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Mather Center

Transportation plays a crucial role in our society because moving people and goods is central to everything America does. Vehicle components and systems will continue to become increasingly sophisticated which, in turn, will require well-trained operators and maintenance and repair technicians. Examples of future transportation technology include rocket technology, super-capacity jet airplanes, hybrid, bio-diesel, and hydrogen fuel-cell technology involving automobiles and trucks.

Automotive Collision Technology

Diesel Technology

Highlights

  • Hands-on technical training for the transportation industry.
  • Degrees and certificates.
  • NATEF (National Automotive Technicians Education Foundation) certified in brakes, electrical/electronic systems, engine performance, suspension and steering, automatic transmission/transaxle, engine repair, heating and air conditioning, manual drive trains, and axles.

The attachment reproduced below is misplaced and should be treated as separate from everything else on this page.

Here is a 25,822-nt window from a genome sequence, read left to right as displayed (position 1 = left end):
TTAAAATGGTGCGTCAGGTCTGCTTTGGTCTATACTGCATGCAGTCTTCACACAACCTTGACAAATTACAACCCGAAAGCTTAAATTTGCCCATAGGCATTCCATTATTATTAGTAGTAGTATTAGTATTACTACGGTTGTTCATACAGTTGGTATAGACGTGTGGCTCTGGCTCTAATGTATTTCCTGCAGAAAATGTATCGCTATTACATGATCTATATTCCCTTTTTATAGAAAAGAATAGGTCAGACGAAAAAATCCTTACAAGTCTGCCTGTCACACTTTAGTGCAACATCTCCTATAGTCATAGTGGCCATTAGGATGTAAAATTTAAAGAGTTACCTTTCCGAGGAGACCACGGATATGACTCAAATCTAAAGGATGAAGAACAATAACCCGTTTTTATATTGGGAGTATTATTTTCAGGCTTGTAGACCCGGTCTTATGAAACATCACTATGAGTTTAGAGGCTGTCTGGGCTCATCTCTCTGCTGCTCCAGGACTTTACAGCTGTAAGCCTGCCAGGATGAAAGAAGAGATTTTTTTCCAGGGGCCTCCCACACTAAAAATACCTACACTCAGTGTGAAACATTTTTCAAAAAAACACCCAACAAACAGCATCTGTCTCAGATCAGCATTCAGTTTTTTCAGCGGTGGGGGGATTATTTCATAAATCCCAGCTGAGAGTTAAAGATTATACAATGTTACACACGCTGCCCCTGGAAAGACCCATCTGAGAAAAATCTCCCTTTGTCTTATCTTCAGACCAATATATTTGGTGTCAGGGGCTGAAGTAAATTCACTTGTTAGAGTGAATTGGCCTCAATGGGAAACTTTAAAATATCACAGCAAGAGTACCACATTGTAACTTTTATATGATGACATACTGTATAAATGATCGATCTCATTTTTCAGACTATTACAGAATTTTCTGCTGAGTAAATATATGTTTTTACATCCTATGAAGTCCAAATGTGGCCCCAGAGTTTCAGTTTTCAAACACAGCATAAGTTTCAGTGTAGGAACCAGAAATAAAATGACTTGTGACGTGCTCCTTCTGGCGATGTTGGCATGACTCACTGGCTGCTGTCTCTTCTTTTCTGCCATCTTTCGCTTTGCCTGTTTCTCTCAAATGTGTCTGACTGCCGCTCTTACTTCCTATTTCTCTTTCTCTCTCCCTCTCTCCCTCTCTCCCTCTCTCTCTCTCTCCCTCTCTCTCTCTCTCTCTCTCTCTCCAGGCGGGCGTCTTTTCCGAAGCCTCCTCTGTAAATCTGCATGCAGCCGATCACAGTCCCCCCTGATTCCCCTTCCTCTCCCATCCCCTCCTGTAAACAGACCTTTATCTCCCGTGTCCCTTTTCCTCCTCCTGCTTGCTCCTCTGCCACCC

• ASE (Automotive Service Excellence) certified instructors and programs.
  • I-Car (Inter-Industry Conference on Auto Collision Repair) certified for automotive collision technology.
  • Students may take courses in five-week, eight-week, or 16-week formats.
  • Five-week courses begin three times during the semester.
  • Small class size ensures individual attention and access to specialized equipment.
  • Preparation for ASE and  State Smog Certification (Emissions Control) exams.

Fees

As with classes taken on the main campus, all students are required to pay current per-unit fees. Non-California residents will be assessed an additional tuition fee. Fees must be paid at the time of registration.